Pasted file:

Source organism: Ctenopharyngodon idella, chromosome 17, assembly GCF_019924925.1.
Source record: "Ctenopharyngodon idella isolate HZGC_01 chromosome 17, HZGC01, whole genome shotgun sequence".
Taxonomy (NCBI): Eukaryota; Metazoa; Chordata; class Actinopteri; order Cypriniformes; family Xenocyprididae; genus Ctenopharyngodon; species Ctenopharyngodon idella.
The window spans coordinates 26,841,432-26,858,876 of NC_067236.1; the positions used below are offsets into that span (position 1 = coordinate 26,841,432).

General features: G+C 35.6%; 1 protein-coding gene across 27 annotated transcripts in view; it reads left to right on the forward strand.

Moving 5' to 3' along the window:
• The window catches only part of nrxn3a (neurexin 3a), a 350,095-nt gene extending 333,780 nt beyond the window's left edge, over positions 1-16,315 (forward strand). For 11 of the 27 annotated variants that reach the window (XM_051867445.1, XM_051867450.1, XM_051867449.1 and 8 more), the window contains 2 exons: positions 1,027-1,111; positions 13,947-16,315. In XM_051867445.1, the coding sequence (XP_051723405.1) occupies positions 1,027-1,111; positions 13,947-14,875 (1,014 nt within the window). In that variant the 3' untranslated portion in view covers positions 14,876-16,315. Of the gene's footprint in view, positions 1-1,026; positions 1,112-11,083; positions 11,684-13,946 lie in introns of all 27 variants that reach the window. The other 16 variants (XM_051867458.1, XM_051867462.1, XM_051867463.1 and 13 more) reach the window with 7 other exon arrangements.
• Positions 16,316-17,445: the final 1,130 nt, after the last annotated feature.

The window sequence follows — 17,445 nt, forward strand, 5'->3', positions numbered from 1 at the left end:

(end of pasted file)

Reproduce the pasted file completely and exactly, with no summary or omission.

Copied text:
Source organism: Ctenopharyngodon idella, chromosome 17, assembly GCF_019924925.1.
Source record: "Ctenopharyngodon idella isolate HZGC_01 chromosome 17, HZGC01, whole genome shotgun sequence".
Taxonomy (NCBI): Eukaryota; Metazoa; Chordata; class Actinopteri; order Cypriniformes; family Xenocyprididae; genus Ctenopharyngodon; species Ctenopharyngodon idella.
The window spans coordinates 26,841,432-26,858,876 of NC_067236.1; the positions used below are offsets into that span (position 1 = coordinate 26,841,432).

General features: G+C 35.6%; 1 protein-coding gene across 27 annotated transcripts in view; it reads left to right on the forward strand.

Moving 5' to 3' along the window:
• The window catches only part of nrxn3a (neurexin 3a), a 350,095-nt gene extending 333,780 nt beyond the window's left edge, over positions 1-16,315 (forward strand). For 11 of the 27 annotated variants that reach the window (XM_051867445.1, XM_051867450.1, XM_051867449.1 and 8 more), the window contains 2 exons: positions 1,027-1,111; positions 13,947-16,315. In XM_051867445.1, the coding sequence (XP_051723405.1) occupies positions 1,027-1,111; positions 13,947-14,875 (1,014 nt within the window). In that variant the 3' untranslated portion in view covers positions 14,876-16,315. Of the gene's footprint in view, positions 1-1,026; positions 1,112-11,083; positions 11,684-13,946 lie in introns of all 27 variants that reach the window. The other 16 variants (XM_051867458.1, XM_051867462.1, XM_051867463.1 and 13 more) reach the window with 7 other exon arrangements.
• Positions 16,316-17,445: the final 1,130 nt, after the last annotated feature.

The window sequence follows — 17,445 nt, forward strand, 5'->3', positions numbered from 1 at the left end: